Students, who usually don't have much cash to spare for entertainment, have more options today.
There are three constants for most people in university: work, a need to distract yourself from that work, and very light bank accounts. Spending thousands of dollars on your education doesn't leave much money for anything else, which can make even the smallest bits of distracting fun feel horrendously expensive.
In decades past, anyone who wanted to listen to an album or watch a movie had to pay. CDs rarely cost less than $15, movie ticket prices always crept up, and owning a DVD or VHS usually cost you even more, let alone the equipment to play it on. Each piece of entertainment required spending an awful lot. Where's the fun in that?
But in the late nineties, something happened at many universities. They offered in-house high-speed Internet, often faster than the rest of the country – and with that, deeply connected networks. In residences and dorms, all you needed to connect with other computers was a friend who had taken a computer science course or two.
And at the same time, piracy was rampant. Compression technology removed nearly all of the effort to copying music and movies – all you needed was a connection with someone else, and trading was a click away. Even those outside dorms could burn whatever they wanted onto a CD. Record and film executives used to worry about people copying music and movies onto tapes; this was much worse.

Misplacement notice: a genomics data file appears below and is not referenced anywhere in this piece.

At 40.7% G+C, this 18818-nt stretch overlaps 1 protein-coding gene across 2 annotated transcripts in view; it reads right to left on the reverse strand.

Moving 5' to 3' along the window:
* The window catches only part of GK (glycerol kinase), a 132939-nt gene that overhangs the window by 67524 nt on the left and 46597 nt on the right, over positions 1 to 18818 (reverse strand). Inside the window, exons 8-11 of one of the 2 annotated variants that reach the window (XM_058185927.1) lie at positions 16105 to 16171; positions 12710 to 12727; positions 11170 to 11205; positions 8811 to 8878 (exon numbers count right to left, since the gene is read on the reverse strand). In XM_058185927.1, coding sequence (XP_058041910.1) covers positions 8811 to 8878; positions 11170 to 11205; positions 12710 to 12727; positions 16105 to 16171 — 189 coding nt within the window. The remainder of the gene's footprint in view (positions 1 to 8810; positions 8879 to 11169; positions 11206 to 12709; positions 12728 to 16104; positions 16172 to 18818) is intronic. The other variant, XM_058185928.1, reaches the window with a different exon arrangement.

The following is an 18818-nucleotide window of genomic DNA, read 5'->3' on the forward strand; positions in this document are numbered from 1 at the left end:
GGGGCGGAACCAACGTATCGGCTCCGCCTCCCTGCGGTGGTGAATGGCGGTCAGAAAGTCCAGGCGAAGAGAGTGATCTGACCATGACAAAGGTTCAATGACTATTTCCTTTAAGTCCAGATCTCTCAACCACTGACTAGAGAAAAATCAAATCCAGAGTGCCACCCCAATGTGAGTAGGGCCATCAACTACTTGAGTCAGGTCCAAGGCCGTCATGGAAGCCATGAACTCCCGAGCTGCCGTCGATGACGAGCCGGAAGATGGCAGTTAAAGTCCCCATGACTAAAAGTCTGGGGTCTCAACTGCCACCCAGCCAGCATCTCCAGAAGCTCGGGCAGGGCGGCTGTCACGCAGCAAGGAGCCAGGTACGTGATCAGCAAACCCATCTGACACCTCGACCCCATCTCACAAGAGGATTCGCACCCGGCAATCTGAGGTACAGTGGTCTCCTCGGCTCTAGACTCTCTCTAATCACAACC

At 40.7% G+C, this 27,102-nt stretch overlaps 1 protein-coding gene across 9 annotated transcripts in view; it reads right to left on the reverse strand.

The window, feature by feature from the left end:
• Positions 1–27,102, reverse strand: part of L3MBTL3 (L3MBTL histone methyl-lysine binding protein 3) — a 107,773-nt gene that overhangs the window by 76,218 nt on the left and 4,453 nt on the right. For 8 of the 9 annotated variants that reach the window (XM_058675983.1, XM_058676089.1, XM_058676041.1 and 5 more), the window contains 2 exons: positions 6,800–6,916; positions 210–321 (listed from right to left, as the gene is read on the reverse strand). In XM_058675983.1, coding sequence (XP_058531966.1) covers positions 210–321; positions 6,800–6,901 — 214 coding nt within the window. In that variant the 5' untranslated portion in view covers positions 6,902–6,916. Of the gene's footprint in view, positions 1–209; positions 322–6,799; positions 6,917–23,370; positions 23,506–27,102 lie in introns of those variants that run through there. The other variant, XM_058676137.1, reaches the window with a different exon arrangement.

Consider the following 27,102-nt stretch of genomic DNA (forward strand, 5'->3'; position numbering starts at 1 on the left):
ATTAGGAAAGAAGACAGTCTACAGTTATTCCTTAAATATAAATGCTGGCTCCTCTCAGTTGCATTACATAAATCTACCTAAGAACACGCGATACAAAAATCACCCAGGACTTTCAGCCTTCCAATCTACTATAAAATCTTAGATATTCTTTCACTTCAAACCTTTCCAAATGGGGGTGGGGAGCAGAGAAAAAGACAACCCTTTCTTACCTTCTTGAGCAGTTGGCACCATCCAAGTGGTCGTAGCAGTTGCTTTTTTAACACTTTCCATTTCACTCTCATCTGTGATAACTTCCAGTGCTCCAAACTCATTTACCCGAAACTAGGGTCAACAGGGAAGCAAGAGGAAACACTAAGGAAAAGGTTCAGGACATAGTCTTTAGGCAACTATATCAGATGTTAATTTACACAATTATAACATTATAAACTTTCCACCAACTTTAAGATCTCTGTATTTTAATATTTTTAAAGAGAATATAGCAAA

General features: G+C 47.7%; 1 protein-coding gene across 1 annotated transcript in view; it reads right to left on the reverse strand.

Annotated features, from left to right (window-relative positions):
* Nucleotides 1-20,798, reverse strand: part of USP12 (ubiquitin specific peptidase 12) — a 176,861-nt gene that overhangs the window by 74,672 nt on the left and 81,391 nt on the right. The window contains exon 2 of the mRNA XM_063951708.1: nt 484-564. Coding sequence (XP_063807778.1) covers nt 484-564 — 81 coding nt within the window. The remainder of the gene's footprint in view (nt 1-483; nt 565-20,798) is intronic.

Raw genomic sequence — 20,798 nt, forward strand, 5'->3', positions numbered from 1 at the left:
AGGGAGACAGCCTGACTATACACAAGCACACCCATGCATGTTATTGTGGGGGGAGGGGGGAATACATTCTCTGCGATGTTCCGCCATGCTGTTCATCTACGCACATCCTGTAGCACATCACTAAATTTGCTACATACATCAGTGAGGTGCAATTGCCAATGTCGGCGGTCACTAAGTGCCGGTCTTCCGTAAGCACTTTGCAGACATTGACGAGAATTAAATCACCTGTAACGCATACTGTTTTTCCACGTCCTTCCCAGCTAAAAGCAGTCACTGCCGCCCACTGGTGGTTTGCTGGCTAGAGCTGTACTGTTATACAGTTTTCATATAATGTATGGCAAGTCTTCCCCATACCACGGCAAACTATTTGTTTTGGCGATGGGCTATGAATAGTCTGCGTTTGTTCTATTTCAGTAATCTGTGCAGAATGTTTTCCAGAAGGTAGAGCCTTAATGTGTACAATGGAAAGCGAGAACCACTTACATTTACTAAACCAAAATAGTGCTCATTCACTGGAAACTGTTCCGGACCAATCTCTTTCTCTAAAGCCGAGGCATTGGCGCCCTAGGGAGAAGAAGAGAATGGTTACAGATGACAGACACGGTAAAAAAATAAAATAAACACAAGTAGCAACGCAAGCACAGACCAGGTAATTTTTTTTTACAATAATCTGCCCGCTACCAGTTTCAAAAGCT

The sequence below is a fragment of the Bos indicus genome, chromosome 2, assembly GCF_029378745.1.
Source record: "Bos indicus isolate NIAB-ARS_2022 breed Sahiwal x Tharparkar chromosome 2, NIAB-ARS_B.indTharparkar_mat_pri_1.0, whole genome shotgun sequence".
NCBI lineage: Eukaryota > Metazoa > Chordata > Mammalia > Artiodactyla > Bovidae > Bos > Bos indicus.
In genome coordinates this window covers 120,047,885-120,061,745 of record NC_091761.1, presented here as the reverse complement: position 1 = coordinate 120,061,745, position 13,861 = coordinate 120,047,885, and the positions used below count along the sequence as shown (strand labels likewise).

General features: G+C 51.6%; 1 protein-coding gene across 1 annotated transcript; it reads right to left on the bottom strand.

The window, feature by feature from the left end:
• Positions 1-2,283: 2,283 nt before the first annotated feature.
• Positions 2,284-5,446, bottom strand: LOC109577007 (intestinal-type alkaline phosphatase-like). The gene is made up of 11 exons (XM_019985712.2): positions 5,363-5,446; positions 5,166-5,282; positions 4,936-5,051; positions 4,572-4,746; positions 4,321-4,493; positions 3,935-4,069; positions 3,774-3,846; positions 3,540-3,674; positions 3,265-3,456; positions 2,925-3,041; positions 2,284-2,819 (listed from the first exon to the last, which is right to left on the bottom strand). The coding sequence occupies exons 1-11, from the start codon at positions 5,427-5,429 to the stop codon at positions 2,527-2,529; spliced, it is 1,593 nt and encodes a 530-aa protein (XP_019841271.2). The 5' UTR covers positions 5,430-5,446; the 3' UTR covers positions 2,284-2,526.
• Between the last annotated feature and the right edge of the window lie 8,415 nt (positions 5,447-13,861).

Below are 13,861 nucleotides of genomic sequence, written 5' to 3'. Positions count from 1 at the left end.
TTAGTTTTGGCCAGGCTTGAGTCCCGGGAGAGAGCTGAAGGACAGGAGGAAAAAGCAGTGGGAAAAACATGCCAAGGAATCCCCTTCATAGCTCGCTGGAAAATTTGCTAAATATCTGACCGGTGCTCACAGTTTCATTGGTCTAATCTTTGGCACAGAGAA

For cash-strapped university students, this was a life-changer. University networks became unintentional pirating hubs simply because they were home to thousands of teenagers and twentysomethings with minimal-to-zero spending money. Free entertainment abounded. You could watch Trainspotting in a matter of seconds because a guy two buildings over left it on his shared drive. You could hear whatever song the campus bar kept playing by dragging it to your desktop from a computer across the hall. The crudeness-loving target audience for Trailer Park Boys could take advantage of the show's early seasons without ever paying a cable bill.
All of this, of course, was frighteningly and obviously illegal. The companies that make movies and music have spent the past couple of decades scrambling to stop illicit file sharing and convincing people that their products are worth paying for. For a while, it seemed impossible to stop. But now there are alternatives. Netflix has ushered in the era of streaming video, giving cash-strapped students everywhere the chance to hang with Ricky, Julian, Bubbles and the gang – and hundreds of other shows and movies – as much as they want for about $10 a month.
Streaming music, too, has changed how we consume media. At the height of the CD era, albums often cost more than $20 each; today, services such as Spotify, Tidal and Apple Music cost only $10 a month, sometimes less if you can leech onto a family plan. And unlike Netflix, which limits the number of titles available to what it has licensed, most music-streaming services have 30 million or more songs – just about everything you would want from the history of recorded music.
In other words, for about $20 plus tax a month – the cost of a CD 15 years ago – university students can legally receive access to more songs, movies and TV shows on demand than any other time in the history of the postsecondary education system. For once, the money works in your favour.